Point taken: Your takes on trust

A summer camp monitor looks after children (Philippe Huguen/AFP via Getty Images)
A summer camp monitor looks after children (Philippe Huguen/AFP via Getty Images)

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Trust is a bond. It holds everything from families to entire nations together. But are we living in a world where those bonds are breaking?

In our five-part series Essential trust, we explore how trust is created, from the neural networks of an individual human brain, to institutions and societies at large.

To better understand what trust is and why we need it, we asked listeners this question in the On Point VoxPop appIf you’ve lost trust at one point in your life and had to rebuild it, what did it take to do that?

Here, some listeners share how they rebuild trust:

Megan in Vermont  

Megan Roy is a licensed clinical mental health counselor in Vermont. She shared with us how growing up with an abusive father impacted her view of trust.

Growing up, my dad was an abuser and an addict, and he spent a handful of years in jail when I was growing up. And then when he was out of jail, still up to no good, essentially.

Megan says she always had a relationship with her father. But the relationship was uncomfortable, and she did not trust him.

For a while, she did not speak to him at all. But, after six months or so, she decided to reestablish the relationship on her terms.

I'm super strict. Like, if he wants to be in my life, he has ... to behave as if he deserves to be there. And over time, it's really, truly rebuilt this trust. I'll never, ever, ever, fully trust him. But I trust him enough to let him have a relationship with my daughter.

I trust him enough to come to my home and spend time with us. And honestly, he's been pretty consistent, more consistent than he's ever been in my whole entire life. And so that's how I rebuild trust. I burned the relationship down. And then I built it to my own standards.

Cassandra in Norwich, Vermont  

Cassandra says she lost trust in many Americans whose votes she can't comprehend. She also says she's lost hope in the even bigger number of Americans who do not vote at all.

I've lost complete faith in my fellow Americans. Not all of them, but a significant number of them. [I don't] even know that we can ever rebuild that America. There's too many people who want to do damage. And I know it's a very small portion of the population considering, but they're a large part of the voting population. How do we fix that?

Jonathan in Boston  

Jonathan Carey Goodell says the Alcoholics Anonymous program is a model example of a place people can build back trust.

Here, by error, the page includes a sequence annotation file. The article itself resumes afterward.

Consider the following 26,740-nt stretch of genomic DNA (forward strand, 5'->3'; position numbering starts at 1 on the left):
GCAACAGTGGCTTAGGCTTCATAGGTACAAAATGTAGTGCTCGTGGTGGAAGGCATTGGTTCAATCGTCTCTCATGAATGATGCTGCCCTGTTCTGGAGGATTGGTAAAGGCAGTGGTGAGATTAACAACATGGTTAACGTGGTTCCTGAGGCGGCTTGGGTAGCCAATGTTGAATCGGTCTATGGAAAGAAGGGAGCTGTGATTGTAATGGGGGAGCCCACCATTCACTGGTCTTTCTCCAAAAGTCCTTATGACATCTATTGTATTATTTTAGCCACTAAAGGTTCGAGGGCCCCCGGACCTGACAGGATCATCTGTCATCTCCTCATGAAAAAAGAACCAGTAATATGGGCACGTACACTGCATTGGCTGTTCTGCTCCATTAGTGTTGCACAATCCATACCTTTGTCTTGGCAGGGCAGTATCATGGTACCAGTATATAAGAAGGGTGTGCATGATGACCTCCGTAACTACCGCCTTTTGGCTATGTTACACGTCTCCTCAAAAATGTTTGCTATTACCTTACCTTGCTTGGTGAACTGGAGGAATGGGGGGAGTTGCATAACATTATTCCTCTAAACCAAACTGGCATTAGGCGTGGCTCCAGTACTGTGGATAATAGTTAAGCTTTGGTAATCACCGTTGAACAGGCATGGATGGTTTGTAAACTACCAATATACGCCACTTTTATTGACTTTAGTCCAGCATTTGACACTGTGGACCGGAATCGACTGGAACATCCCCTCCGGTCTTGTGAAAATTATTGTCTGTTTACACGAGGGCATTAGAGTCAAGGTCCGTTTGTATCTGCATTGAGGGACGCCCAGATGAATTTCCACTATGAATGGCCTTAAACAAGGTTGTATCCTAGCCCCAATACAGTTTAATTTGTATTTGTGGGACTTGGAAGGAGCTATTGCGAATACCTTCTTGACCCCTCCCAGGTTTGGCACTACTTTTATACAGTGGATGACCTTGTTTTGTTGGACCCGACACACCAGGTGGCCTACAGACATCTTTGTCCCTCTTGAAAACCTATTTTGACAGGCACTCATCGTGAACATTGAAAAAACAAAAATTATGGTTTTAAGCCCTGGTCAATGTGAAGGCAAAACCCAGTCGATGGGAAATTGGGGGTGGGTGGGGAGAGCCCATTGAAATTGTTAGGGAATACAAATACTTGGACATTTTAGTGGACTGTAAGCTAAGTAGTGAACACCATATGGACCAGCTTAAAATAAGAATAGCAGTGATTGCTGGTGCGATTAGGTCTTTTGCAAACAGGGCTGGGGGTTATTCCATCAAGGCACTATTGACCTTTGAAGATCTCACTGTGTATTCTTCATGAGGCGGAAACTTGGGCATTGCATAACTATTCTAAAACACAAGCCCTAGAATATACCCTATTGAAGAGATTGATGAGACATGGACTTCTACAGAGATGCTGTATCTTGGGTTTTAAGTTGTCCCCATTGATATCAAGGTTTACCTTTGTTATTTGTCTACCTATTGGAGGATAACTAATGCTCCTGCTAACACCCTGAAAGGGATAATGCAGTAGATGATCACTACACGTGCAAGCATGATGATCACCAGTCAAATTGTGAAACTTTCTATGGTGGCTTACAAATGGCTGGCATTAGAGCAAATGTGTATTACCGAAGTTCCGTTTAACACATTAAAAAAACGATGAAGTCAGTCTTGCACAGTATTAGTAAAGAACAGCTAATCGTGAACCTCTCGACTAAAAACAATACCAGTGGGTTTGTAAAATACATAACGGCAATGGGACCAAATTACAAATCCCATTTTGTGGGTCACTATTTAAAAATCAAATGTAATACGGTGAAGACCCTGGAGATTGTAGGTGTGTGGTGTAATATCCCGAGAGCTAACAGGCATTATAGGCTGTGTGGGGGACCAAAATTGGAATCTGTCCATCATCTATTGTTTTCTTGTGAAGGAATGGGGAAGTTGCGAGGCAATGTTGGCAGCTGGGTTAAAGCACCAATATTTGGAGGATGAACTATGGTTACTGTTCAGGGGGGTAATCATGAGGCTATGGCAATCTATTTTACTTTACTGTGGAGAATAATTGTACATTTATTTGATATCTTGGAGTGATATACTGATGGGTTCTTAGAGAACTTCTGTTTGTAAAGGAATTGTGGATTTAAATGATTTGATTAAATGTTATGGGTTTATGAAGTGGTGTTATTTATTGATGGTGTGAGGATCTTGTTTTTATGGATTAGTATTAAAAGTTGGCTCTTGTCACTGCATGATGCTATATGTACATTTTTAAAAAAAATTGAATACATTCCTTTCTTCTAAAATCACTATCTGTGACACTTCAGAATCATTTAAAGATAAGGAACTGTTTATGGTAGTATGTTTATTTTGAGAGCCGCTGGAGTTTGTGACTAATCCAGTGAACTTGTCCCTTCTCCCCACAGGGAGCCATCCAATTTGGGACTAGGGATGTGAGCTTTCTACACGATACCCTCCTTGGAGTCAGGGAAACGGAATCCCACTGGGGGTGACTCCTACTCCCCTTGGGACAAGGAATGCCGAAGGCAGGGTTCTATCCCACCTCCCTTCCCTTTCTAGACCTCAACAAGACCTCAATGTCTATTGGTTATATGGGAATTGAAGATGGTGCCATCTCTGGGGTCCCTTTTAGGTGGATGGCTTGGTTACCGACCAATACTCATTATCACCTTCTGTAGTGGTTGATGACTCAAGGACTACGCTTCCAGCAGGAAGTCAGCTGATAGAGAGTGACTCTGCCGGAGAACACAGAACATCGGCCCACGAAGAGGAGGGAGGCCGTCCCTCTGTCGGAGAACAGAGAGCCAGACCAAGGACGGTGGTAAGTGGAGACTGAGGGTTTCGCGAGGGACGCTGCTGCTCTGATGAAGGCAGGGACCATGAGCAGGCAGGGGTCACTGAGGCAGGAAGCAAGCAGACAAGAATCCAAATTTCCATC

Al-Anon is a great program for building back trust. I think it does this by inviting its members to do what they are ready to do, and then it gives them a place to see others making progress daily or weekly.

And it has this great idea of serenity, almost a magical idea that it's about the capacity to be happy even when others in the family are unhappy or stuck. So, I think as hope grows, a capacity for trust deepens.

Aurora in Santa Cruz, California  

Aurora Cruz says rebuilding trust is only possible when the person or institution deemed untrustworthy changes their behavior.

Rebuilding trust starts with a sincere apology, but the real work is done when your actions back up your words. If you say you're sorry, but then you keep making the same mistake or keep following the same pattern of behavior, it's basically impossible to rebuild trust. 

Samelia Adu-Gyamfi in Columbus, Ohio

Samelia told us that her trust in the American democratic system is not what it once was.

For an immigrant that had a lot of trust in the American system, in the American democratic society, currently my trust in democracy has [been] shaken, just by witnessing what is going on within the United States and democracy in itself. The fundamental root of democracy, which the United States is built on right now, is shaken by our own trust in the system.

Dakota in St. John's, Newfoundland

Though she lives in Canada, Dakota is American and has talked with friends who have chosen not to vote about why they don't trust the system.

A common argument she hears is that one vote doesn't matter. But Dakota says she's come to a different conclusion.

Imagine how voting changes you. And how trusting in this system …. if you want to believe in this, if you want to be personally living in a democracy where people have say, then the most important thing to do is trust in that idea. And if you vote and ... are an active participant in your community, in your country, that will for your sake, be better for the world that you want to live in.

I like that idea because it flips trust as this external thing that we offer other people, because they deserve it, or institutions because they've earned it, and instead put it into a more inwardly focused view of, well, I'm going to trust in the things that I believe in, that I want to see in my world, because there is no other way.

Sydney Wertheim Associate Producer, On Point
Sydney Wertheim is an associate producer for On Point.



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